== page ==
Google will soon require that political ads using artificial intelligence be accompanied by a prominent disclosure if imagery or sounds have being synthetically altered.
Starting in November, just under a year before Election Day, Google said in an update to its political content policy that disclosure of AI to alter images most be clear and conspicuous and be located somewhere that users are likely to notice it.
Though fake images, videos or audio clips are not new to political advertising, generative AI tools are making it easier to do, and more realistic. Some presidential campaigns in the 2024 race including that of Florida GOP Gov. Ron DeSantis already are using the technology.
The Republican National Committee in April released an entirely AI-generated ad meant to show the future of the United States if President Joe Biden is reelected. It employed fake but realistic photos showing boarded-up storefronts, armoured military patrols in the streets, and waves of immigrants creating panic.
In June, DeSantis’ campaign shared an attack ad against his GOP primary opponent Donald Trump that used AI-generated images of the former president hugging infectious disease expert Dr. Anthony Fauci.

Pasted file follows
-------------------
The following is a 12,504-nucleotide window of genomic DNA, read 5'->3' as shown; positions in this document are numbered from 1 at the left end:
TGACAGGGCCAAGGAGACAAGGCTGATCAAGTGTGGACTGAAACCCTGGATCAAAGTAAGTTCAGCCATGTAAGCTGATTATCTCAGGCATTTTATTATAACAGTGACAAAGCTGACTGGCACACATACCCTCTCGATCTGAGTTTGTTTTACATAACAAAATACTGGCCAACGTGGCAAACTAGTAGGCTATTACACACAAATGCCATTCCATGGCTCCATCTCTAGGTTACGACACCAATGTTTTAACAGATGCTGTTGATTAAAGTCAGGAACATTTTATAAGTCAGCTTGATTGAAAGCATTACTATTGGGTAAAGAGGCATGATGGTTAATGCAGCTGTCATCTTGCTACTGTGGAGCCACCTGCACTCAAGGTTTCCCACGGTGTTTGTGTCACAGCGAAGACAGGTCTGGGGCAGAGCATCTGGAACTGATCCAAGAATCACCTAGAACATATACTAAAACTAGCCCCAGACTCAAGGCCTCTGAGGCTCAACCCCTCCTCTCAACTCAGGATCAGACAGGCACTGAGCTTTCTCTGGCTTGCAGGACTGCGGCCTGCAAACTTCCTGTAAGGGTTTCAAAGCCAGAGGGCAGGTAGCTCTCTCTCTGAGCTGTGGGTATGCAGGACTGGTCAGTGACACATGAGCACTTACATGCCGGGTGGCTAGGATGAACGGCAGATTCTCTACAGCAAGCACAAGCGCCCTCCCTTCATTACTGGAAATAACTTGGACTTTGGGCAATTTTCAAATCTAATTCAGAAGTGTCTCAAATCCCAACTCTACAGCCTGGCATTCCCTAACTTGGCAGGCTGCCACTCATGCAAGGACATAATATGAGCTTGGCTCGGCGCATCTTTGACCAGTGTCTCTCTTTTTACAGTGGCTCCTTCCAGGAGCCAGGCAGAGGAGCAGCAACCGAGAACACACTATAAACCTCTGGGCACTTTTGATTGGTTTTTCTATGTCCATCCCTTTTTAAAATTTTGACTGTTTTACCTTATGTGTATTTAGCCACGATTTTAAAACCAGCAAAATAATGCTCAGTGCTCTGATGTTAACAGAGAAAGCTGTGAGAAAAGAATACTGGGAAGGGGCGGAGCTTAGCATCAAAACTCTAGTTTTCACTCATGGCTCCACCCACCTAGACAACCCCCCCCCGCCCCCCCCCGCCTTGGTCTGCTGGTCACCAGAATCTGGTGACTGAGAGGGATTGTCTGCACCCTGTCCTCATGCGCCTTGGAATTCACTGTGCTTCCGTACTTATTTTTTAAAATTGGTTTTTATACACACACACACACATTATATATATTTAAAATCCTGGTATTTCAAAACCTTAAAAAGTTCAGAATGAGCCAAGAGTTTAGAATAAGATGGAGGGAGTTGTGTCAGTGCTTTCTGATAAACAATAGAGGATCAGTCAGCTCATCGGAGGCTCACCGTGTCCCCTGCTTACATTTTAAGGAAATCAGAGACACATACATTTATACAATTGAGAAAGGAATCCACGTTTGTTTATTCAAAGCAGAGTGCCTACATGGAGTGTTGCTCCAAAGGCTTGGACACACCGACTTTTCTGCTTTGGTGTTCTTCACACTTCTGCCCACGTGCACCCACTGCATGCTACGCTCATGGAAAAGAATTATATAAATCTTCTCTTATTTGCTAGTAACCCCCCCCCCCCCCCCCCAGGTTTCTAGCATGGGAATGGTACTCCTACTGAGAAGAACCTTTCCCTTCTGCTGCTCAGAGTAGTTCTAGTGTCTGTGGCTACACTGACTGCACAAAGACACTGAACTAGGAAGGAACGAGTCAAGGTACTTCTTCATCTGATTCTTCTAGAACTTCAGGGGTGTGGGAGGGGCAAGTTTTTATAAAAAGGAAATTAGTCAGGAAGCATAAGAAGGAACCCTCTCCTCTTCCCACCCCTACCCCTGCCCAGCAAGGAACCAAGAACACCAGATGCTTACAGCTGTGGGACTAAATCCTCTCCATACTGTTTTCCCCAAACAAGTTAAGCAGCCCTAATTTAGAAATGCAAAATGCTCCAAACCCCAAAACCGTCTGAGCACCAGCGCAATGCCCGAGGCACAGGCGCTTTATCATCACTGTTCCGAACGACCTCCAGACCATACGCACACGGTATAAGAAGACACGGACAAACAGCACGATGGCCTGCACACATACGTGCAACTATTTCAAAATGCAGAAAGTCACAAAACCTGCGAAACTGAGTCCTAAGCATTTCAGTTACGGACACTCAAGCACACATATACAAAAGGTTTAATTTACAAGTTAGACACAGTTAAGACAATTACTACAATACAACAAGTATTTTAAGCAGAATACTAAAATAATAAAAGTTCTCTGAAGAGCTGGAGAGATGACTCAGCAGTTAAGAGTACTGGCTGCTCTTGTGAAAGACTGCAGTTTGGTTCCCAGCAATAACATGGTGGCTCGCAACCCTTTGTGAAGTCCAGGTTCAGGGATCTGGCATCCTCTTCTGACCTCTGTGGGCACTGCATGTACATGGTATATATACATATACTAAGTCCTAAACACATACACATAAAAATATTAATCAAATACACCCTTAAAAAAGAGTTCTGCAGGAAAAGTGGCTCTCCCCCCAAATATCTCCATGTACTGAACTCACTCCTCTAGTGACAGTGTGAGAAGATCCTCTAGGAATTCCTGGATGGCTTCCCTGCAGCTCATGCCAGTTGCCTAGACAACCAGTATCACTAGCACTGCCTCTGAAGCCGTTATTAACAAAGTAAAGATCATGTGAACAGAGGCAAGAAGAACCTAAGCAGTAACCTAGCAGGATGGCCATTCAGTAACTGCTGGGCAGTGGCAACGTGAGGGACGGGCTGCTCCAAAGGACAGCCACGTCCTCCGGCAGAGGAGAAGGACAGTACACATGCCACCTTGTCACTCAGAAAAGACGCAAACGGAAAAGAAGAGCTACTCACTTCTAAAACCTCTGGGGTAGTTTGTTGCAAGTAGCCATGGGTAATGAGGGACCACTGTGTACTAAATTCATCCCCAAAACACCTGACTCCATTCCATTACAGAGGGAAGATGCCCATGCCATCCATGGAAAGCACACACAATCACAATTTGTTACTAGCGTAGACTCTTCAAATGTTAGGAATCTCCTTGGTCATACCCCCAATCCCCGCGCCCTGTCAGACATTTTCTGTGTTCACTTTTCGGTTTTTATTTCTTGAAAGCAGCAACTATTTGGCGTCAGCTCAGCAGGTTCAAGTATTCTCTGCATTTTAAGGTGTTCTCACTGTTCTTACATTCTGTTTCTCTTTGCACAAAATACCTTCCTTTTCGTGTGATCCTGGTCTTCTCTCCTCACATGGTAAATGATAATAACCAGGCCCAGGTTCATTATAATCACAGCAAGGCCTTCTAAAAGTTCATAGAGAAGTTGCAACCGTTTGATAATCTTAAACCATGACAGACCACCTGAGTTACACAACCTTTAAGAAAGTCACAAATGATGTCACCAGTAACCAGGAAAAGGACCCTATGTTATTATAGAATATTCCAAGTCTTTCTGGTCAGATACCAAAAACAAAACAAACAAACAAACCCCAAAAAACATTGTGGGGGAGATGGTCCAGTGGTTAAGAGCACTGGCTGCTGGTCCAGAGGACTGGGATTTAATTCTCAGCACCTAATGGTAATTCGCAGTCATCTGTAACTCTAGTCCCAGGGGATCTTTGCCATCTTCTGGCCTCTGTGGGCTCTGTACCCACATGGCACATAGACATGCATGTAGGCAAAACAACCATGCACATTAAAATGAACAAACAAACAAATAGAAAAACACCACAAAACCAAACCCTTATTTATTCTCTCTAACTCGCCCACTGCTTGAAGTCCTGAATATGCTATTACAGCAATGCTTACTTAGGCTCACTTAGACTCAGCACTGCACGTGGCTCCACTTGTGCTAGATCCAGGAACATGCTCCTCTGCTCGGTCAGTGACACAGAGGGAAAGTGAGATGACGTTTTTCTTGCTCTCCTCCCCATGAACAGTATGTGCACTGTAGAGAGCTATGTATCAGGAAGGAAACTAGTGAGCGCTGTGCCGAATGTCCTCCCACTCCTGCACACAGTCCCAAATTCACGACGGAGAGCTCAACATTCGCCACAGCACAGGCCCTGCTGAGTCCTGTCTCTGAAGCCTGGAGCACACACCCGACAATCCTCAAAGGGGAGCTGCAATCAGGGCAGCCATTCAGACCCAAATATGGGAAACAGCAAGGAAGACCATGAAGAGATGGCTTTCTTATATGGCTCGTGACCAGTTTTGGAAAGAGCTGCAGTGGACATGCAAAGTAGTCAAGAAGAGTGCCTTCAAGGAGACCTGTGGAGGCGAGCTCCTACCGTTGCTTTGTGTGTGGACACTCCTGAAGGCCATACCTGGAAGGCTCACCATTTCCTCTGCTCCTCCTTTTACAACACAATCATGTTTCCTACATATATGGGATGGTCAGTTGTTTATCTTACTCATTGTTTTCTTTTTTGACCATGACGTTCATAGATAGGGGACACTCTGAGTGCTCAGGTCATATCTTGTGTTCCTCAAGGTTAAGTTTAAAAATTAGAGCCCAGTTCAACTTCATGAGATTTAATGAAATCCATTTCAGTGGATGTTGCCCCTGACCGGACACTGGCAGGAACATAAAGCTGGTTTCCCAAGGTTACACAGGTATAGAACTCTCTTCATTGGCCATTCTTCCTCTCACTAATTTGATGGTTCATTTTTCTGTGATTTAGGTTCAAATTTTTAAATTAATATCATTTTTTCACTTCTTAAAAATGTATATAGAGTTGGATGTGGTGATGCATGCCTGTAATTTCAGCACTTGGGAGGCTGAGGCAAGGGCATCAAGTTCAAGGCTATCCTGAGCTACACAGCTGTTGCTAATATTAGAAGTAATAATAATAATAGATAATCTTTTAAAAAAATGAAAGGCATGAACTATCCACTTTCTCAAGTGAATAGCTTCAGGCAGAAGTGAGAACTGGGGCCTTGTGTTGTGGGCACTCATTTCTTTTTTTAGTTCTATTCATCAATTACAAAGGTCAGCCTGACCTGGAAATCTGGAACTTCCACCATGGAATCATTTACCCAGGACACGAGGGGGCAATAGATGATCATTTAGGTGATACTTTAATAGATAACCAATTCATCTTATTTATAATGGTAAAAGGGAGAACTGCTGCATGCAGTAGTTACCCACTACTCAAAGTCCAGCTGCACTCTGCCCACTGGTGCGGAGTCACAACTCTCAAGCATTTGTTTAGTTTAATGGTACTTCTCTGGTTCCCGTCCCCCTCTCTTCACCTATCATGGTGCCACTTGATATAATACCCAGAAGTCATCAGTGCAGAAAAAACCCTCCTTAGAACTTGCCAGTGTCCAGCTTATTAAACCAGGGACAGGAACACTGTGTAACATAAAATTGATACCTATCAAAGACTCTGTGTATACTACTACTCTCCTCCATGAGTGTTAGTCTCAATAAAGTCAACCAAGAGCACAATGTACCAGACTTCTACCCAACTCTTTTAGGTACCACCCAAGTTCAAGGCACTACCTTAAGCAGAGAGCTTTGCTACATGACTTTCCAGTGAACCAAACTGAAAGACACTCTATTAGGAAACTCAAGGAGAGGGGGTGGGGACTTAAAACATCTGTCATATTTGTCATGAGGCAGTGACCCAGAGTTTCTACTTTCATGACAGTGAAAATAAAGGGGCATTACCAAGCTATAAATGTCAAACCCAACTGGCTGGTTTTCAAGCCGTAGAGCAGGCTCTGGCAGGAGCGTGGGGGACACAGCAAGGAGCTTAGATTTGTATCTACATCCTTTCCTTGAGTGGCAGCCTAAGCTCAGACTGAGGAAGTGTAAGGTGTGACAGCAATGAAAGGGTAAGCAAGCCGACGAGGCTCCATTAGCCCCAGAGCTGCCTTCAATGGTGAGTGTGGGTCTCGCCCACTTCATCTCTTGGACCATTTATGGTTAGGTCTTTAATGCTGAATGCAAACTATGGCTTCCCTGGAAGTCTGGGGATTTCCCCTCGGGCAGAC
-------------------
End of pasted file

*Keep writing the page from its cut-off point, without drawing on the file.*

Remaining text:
Last month the the Federal Election Commission began a process to potentially regulate AI-generated deepfakes in political ads ahead of the 2024 election.
Congress could pass legislation creating guardrails for AI-generated deceptive content, and lawmakers, including Senate Majority Leader Chuck Schumer, have expressed intent to do so.
Several states also have discussed or passed legislation related to deepfake technology.
Google is not banning AI outright in political advertising.
Exceptions to the ban include synthetic content altered or generated in a way that’s inconsequential to the claims made in the ad.
AI can also be used in editing techniques like image resizing, cropping, color, defect correction, or background edits that do not create realistic depictions of actual events.
(Only the headline and picture of this report may have been reworked by the Business Standard staff; the rest of the content is auto-generated from a syndicated feed.)